Artist Khaled Al-Saai presents calligraphy-inspired work

by Elise Higgins | 2/29/16 6:01pm

3-1-16-arts-painterpresentation-tiffanyzhai
Khaled Al-Saai is a painter and calligrapher whose most recent mural commented on the Syrian conflict.
by Tiffany Zhai / The Dartmouth

Al-Saai, a Syrian born artist, has exhibited his work all over the world, but last night he brought his works to Hanover. Khaled Al-Saai gave a presentation on the subject of his artwork, called “Away from Home: A Presentation by the Artist,” which features Arabic calligraphy. His most recent exhibition, a mural on the subject of the Syrian civil war, was displayed in Germany.

Despite his most recent work’s political nature, most of Al-Saai’s artwork is abstract. He focuses on the calligraphy not as words with meaning, but as shapes used for their aesthetic appeal, Al-Saai said.

Al-Saai began his presentation by showing various examples of his artwork. Although the works differ, Arabic calligraphy connects them all, as well as a distinct style. In each work, he contrasts colors, usually light and dark, an effect accentuated by the presence of the calligraphy which usually occupies one area of the artwork.

Despite these overarching similarities, the works aesthetically differ because of the varied techniques that Al-Saai uses to create each one. He has used flourescent paint, paint mixed with sand and other mediums to create different types of feeling.

“The inspiration [for the medium] comes because of the idea for the work,” Al-Saai said.

Despite these varied painting techniques, Al-Saai likes to maintain an element of traditionality by using conventional tools and creating the colors for the paint himself by using natural materials.

The combination of tradition with modernity and calligraphy with abstraction sets Al-Saaim apart as an artist.

Although Al-Saai usually focuses on calligraphy as abstract shapes without a direct, intended message, his most recent artwork called “Away from Home” had a strong political message. Exhibited in Germany, the wall mural demonstrates Al-Saai’s thoughts on the Syrian conflict. Al-Saai incorporated media including photographs and newspaper articles that formed a type of collage.

Over the past five years, since the very beginning of the Syrian conflict, Al-Saai has been collecting newspaper clippings. These years of work cumulated in 13 days of creating the mural with his team of assistants in Germany.

This mural varies slightly from Al-Saai’s usual style because the calligraphy is not abstract. It features the names of Syrian towns affected by the civil war. Despite this aspect of literality, the work does maintain some abstractness.

“If I want to express it more, I need to twist it and play with the proportions and the size, put it upside-down, whatever,” Al-Saai said.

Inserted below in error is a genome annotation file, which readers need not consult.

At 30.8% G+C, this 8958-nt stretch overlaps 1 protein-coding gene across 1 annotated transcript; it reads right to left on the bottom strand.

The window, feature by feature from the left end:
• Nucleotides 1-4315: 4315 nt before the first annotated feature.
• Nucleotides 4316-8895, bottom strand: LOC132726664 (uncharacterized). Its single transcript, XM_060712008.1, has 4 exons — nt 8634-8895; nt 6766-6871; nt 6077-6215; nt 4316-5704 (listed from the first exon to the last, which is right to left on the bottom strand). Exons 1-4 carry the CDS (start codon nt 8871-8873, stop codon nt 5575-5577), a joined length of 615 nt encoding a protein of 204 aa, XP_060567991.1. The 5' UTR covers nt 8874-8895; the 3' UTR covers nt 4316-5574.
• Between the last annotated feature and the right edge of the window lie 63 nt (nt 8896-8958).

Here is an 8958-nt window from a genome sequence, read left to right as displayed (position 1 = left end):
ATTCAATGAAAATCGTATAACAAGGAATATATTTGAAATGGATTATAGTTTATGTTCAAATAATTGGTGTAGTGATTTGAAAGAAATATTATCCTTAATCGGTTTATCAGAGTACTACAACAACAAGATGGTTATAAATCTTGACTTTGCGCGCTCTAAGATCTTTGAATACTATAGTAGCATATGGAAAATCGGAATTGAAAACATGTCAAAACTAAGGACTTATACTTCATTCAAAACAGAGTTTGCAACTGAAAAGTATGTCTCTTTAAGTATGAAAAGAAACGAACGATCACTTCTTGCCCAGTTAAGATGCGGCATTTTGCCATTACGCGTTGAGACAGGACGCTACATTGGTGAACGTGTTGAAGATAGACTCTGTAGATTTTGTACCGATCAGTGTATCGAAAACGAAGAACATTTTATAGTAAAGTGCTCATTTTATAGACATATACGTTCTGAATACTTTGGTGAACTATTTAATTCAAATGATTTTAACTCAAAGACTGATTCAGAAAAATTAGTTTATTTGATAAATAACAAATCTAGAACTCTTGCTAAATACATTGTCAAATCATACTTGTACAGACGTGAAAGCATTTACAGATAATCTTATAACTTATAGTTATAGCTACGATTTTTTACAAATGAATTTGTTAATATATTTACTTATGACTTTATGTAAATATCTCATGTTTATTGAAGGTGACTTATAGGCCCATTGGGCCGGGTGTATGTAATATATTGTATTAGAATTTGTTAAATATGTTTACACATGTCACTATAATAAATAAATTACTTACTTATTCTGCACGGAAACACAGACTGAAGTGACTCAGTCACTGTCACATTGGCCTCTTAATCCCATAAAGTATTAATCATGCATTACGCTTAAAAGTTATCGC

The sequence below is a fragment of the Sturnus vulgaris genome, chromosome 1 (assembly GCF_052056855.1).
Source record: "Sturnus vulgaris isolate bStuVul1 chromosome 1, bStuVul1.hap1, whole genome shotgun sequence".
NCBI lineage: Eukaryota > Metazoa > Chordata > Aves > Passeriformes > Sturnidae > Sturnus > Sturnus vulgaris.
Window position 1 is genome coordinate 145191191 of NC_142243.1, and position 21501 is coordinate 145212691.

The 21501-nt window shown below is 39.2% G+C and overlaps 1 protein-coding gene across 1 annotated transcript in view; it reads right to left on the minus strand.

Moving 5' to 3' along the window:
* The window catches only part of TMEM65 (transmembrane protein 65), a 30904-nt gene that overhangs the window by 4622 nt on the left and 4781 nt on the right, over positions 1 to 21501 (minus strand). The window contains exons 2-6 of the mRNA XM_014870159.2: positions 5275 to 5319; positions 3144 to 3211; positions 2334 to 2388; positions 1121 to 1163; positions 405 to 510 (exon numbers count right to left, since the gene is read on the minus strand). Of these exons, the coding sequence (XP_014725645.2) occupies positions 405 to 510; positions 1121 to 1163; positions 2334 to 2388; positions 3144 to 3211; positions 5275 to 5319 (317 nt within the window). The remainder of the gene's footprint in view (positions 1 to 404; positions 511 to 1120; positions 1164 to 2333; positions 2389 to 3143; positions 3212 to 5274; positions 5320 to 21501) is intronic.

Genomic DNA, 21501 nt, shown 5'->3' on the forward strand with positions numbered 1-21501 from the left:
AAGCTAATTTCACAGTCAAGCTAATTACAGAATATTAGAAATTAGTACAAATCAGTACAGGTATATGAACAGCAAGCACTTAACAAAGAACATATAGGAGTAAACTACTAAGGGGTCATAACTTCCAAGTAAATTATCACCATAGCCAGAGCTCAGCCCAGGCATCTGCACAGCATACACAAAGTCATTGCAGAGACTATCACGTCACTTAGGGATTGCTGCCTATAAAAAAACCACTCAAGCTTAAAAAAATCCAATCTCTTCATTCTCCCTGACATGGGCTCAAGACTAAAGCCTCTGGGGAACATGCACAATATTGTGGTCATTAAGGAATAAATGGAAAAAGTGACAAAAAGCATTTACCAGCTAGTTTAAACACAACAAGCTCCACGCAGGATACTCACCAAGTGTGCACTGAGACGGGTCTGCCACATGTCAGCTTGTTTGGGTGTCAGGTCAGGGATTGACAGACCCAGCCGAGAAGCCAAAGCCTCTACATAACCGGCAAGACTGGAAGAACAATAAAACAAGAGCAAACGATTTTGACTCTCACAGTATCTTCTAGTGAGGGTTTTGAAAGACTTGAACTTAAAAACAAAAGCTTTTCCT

In addition to the names of Syrian towns, the mural also features words from other languages including English, French and German. There are also photographs of many of the towns and newspaper articles on the subject of the conflict. In addition, Al-Saai included painted images such as an oil barrel, an arrow and a card.

He said that the oil barrel represents to him what is at the heart of the conflict: oil. The arrow represents people exiting the conflict either through death or immigration. When people die, they go upwards to heaven, and when they leave Syria, they travel north. The card, which is a four of clubs, represents the four key figures in the conflict. The United States and the national community, specifically Europe, were the clubs on top of the card Al-Saai said, because they witnessed the conflict from above. The clubs on the bottom of the card were the Syrian rebels and the regime because they were actually in the midst of the conflict.

In reference to his decision to make a political statement, Al-Saai said, “Artists don’t always need to please. They can can convey pain and struggle.”

Al-Saai presents these feelings in his mural in Germany by using various media in addition to convey his own strong feelings about the Syrian civil war.

“I am trying to do something to serve my country,” Al-Saai said.

Despite this, he accepts that he will be unable to return to Syria during this time of conflict because of the controversy that his artwork has caused.

“This is my decision that I have already made,” Al-Saai said.

Graziella Parati, acting chair of the comparative literature department and director of the Leslie Humanities Center, said she was interested in bring Al-Saai to Dartmouth for many reasons, including his political stances. Firstly, she was interested in his political stance on the Syrian civil war, Parati said.

Parati said that finding speakers with knowledge about the Syrian civil war and refugees is a purposeful goal, considering the current refugee crisis.

In addition, Parati enjoys Al-Saai’s art work, and describing it as “very original.”

“He brings together a very traditional kind of art which is calligraphy with the ideas inspired by literature and contemporary issues,” Parati said. “It’s particularly valuable because he brings not so much an Islamic tradition but an Arabic tradition to modern times.”

Al-Saai’s political views is part of what makes his artwork so intriguing to onlookers.

Matthew Giegerich ’19, who attended the talk, said he thought Al-Saai’s artwork was very interesting.

“It was cool to see how a lot of the present day issues in Syria were reflected in his work,” Giegerich said.

Advertise your student group in The Dartmouth for free!